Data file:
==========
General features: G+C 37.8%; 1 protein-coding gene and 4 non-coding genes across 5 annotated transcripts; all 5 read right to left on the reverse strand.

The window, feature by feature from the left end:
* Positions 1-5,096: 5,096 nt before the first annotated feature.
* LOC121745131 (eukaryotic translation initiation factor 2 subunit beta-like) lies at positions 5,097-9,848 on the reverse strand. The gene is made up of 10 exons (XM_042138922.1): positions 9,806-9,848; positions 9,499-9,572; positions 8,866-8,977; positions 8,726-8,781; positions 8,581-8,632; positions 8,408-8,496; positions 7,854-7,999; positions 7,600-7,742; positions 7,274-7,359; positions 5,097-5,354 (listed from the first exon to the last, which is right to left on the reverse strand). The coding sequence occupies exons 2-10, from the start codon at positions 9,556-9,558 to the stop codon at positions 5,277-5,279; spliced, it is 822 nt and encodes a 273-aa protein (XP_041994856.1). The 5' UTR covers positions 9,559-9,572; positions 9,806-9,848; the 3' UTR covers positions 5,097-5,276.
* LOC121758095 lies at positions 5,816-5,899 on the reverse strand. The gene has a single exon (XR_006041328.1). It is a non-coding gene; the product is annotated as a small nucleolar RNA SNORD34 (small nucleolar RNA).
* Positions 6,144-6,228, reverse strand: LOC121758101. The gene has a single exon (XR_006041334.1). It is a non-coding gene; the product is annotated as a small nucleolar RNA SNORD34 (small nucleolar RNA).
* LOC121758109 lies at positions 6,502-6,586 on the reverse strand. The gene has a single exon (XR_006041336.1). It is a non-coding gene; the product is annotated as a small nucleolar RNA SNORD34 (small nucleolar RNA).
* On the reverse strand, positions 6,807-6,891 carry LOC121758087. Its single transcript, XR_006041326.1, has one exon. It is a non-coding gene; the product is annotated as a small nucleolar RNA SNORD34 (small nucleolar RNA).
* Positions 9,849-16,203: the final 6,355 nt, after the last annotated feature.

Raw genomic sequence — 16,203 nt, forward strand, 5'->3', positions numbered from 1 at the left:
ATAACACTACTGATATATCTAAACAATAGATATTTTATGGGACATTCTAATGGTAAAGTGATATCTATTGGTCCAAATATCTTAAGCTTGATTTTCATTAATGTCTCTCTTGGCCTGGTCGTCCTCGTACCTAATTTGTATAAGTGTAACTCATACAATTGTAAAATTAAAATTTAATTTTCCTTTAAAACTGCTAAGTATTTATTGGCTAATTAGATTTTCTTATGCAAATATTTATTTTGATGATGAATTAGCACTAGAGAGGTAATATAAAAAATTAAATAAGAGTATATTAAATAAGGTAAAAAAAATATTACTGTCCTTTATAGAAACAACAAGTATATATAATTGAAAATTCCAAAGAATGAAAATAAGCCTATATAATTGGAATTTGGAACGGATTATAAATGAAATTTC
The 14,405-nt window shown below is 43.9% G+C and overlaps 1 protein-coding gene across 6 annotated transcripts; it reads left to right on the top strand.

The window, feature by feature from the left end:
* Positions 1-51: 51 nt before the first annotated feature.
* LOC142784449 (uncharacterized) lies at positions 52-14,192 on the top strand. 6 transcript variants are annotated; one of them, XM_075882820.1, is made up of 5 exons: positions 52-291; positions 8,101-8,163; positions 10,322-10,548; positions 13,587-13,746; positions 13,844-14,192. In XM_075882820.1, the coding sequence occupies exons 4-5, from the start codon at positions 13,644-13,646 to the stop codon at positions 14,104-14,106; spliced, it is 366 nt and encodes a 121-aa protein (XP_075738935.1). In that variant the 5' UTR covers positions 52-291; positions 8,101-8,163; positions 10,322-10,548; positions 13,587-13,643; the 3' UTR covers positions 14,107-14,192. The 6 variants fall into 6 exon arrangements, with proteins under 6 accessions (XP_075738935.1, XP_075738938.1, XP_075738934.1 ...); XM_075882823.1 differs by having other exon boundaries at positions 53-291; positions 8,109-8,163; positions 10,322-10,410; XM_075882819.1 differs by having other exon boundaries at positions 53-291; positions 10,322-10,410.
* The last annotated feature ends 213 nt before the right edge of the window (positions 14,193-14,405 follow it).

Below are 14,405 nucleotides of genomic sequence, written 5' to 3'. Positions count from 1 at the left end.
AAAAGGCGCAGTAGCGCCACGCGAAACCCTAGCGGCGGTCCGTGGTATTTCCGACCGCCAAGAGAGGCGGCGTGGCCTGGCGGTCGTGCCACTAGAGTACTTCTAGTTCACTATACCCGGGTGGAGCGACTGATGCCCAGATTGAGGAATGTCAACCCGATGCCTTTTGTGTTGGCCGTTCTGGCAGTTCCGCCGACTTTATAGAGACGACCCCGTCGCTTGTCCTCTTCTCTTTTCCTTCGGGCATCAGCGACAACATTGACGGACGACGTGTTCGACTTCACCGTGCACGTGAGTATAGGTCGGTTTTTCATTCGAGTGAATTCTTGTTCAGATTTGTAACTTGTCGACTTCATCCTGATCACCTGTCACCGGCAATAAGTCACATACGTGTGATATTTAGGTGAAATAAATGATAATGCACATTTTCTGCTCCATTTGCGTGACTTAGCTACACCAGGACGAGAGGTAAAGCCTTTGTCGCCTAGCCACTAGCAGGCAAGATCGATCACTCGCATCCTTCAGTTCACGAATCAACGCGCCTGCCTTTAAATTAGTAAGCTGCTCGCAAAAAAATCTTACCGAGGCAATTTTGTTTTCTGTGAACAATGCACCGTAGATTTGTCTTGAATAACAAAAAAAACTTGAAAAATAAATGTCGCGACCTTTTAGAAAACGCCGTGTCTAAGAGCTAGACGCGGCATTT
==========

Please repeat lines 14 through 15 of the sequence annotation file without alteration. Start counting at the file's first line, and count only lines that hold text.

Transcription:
* Positions 1-51: 51 nt before the first annotated feature.
* LOC142784449 (uncharacterized) lies at positions 52-14,192 on the top strand. 6 transcript variants are annotated; one of them, XM_075882820.1, is made up of 5 exons: positions 52-291; positions 8,101-8,163; positions 10,322-10,548; positions 13,587-13,746; positions 13,844-14,192. In XM_075882820.1, the coding sequence occupies exons 4-5, from the start codon at positions 13,644-13,646 to the stop codon at positions 14,104-14,106; spliced, it is 366 nt and encodes a 121-aa protein (XP_075738935.1). In that variant the 5' UTR covers positions 52-291; positions 8,101-8,163; positions 10,322-10,548; positions 13,587-13,643; the 3' UTR covers positions 14,107-14,192. The 6 variants fall into 6 exon arrangements, with proteins under 6 accessions (XP_075738935.1, XP_075738938.1, XP_075738934.1 ...); XM_075882823.1 differs by having other exon boundaries at positions 53-291; positions 8,109-8,163; positions 10,322-10,410; XM_075882819.1 differs by having other exon boundaries at positions 53-291; positions 10,322-10,410.